ROARK: Roadside forests

By Steve Roark

It’s a given that in our mountainous terrain you’re going to see trees while driving down the road. Most of them are growing in natural forests with good soil that supports a wide variety of species.  But some trees you see especially close to the roadside are not growing in natural conditions, but on road cuts. These are places where soil and rock were removed to make way for the highway and are plentiful in hilly terrain. Conditions at these sites are harsh for growing things, and yet certain tree species and plants are able to make a go of it.

Around 50 years ago road cuts were made vertically, creating highwalls of solid rock. These were simple to construct and took up a minimal amount of land but created a problem of rocks breaking off from weathering and becoming a hazard to vehicles and over time filling up ditches with debris.  On more recent road construction projects, the cuts were made further into the hillside and angled to create a slope rather than a vertical wall, often with flat benches cut out to catch any rolling rock. These slopes require a lot more land disturbance and have a surface of highly compacted rock and soil, lousy places to grow a tree.  And yet nature finds a way by providing some species with root systems that can eke out enough water and nutrients to survive in really bad conditions, and these are the ones you will observe. The trees got there in the usual way, seeds brought in by birds pooping seed or carried on the wind. Some of these trees are showy and catch your attention, and here is a sampling of trees you will most likely see on roadcuts.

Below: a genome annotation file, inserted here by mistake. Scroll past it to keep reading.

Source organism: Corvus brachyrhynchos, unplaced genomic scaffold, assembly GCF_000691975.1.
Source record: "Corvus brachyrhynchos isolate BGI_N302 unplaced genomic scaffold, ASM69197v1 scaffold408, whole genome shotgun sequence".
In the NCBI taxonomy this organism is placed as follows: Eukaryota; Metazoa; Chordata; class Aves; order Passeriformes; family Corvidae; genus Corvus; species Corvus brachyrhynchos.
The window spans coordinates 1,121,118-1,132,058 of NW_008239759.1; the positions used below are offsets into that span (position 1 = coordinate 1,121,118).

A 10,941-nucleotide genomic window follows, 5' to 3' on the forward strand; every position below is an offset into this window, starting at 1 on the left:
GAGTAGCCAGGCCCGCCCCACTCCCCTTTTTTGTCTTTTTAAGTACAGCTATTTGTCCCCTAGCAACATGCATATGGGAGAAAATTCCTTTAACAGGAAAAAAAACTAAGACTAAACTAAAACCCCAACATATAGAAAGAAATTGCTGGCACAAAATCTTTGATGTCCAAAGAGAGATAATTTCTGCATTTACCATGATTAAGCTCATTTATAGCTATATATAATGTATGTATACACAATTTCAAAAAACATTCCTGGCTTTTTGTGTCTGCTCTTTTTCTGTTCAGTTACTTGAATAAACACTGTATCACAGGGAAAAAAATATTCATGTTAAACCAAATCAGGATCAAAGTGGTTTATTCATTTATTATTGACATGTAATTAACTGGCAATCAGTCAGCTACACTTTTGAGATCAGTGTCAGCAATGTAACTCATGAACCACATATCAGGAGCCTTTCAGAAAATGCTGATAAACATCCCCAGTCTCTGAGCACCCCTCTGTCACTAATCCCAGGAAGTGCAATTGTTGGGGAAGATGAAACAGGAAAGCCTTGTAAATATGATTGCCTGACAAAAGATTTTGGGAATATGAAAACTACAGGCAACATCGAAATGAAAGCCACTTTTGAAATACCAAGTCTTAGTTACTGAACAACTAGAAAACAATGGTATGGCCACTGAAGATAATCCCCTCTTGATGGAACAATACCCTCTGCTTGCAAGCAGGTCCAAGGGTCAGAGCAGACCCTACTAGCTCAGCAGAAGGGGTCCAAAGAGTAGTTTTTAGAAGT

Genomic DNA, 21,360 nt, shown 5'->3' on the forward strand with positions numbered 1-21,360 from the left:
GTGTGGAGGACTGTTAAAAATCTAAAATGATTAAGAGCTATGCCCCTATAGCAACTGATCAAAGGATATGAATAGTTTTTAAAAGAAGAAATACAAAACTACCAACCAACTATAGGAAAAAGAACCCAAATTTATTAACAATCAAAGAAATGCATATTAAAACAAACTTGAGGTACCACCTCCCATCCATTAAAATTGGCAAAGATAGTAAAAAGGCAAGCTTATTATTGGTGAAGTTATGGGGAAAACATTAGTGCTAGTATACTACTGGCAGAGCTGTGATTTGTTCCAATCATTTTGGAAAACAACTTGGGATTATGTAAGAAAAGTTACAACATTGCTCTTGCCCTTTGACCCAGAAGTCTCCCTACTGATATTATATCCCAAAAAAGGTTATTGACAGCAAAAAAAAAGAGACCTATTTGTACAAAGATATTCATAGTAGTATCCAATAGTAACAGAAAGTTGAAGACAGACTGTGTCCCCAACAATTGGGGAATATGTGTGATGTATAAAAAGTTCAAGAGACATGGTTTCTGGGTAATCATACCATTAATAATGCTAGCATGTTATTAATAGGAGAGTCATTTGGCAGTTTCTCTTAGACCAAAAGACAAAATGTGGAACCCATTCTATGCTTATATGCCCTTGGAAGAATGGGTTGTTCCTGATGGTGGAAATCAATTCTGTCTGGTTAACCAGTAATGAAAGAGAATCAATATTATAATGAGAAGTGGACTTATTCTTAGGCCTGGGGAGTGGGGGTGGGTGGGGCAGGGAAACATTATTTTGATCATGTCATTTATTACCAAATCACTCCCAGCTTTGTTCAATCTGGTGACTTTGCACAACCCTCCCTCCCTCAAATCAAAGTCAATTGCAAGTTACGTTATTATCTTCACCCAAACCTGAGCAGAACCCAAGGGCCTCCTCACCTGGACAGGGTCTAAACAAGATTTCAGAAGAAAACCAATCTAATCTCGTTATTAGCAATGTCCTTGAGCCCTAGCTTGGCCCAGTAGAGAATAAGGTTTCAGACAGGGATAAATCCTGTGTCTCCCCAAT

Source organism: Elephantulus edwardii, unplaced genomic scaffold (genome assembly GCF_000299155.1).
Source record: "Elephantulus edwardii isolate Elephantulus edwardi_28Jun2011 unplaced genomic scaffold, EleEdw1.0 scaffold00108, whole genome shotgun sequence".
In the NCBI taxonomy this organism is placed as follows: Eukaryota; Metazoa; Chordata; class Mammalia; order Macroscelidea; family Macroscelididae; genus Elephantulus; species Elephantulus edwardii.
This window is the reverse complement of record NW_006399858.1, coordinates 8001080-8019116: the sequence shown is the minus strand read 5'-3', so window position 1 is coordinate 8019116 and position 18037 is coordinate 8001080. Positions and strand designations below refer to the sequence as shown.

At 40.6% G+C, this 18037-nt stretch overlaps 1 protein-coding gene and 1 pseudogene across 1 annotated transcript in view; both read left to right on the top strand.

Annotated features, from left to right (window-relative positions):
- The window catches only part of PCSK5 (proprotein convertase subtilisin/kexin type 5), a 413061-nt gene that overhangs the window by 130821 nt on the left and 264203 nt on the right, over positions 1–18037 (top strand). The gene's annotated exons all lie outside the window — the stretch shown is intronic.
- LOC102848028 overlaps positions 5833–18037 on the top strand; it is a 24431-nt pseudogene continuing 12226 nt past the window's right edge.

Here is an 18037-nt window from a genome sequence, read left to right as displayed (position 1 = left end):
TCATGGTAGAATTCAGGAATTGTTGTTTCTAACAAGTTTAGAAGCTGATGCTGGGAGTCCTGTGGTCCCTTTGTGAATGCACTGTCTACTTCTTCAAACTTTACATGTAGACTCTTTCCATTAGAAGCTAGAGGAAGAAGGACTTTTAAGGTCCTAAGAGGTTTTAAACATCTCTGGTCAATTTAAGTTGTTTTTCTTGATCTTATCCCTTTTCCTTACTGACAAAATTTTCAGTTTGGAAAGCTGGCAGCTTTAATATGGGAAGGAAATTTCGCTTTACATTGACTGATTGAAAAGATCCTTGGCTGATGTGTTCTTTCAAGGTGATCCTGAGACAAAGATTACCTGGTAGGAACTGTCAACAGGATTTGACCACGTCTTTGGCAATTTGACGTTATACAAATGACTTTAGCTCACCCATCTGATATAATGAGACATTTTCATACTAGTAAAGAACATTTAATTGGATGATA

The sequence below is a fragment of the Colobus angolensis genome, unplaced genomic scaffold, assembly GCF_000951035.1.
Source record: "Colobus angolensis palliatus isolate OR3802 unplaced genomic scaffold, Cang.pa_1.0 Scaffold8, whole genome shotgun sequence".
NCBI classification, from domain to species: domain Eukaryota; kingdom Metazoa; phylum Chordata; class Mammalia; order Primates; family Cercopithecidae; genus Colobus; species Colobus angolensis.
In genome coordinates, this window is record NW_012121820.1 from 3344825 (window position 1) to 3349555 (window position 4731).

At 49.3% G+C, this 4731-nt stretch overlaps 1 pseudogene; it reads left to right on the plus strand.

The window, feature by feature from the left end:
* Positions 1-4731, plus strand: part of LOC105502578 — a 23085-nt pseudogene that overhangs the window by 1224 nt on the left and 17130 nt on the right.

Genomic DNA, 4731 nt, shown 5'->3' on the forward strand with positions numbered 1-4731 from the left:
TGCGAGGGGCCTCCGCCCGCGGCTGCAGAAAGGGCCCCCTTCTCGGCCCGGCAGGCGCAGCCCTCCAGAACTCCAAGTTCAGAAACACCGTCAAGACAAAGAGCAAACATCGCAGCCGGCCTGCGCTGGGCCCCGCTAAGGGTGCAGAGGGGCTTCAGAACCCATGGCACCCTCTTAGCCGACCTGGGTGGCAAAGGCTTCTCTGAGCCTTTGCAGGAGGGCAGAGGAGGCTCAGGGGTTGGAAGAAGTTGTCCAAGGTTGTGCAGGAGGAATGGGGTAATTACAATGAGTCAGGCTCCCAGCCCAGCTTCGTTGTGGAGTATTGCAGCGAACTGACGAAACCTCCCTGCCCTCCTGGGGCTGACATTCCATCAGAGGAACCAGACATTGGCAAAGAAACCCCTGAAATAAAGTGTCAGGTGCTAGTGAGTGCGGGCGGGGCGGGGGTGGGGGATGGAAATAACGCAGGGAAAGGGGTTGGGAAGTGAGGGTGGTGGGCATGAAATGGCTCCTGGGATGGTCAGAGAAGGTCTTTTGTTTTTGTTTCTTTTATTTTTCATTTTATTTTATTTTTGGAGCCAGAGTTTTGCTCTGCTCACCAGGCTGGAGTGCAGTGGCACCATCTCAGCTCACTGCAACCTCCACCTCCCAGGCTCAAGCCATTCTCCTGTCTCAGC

The evergreen ones:  Red-cedar and Virginia pine are some of our toughest trees and are very common on roadcuts. They can literally grow out of cracks in solid rock. From a distance cedar have rounded, dense canopies, while the pines are lacy with spaces between the limbs.

The showy ones: Some roadcut trees put on quite a show of flowers during the spring and this is when they’ll get your attention. Purple flowering Redbud is a native tree that everyone is familiar with and bloom heavily in April.  Paulownia is a non-native tree that has large purple flowers that bloom in May. In fall and winter, it can be identified by seedpods that look like clusters of large grapes. Bradford Pear has escaped into the wild from the thousands that are planted in home landscapes and have showy white flowers that bloom in late March-early April. Paulownia and Bradford Pear are classified as invasive and despite their pleasing look are not welcome in the wild. Autumn Olive is a shrub with olive colored foliage during the summer and showy red berries in October.  This is another invasive that is rapidly spreading by birds dropping seeds.

The Other Ones:  There are several trees growing on roadcuts that are not aesthetic standouts, but common at these sites, including sycamore, boxelder, black locust, and sweetgum. Non-tree plants often seen on roadcuts include fescue grass, broom-sedge grass, and some clovers.  Mullein is a herbaceous plant with a tall stalk of yellow flowers that bloom during the summer.

A benefit of trees growing on the roadcuts is that their roots provide additional soil stabilization, and like their natural counterparts growing in mountain forests, help hold the world together. My thanks to Luke Boyd for road engineering insights.

Steve Roark is a volunteer interpreter for the Cumberland Gap National Historical Park.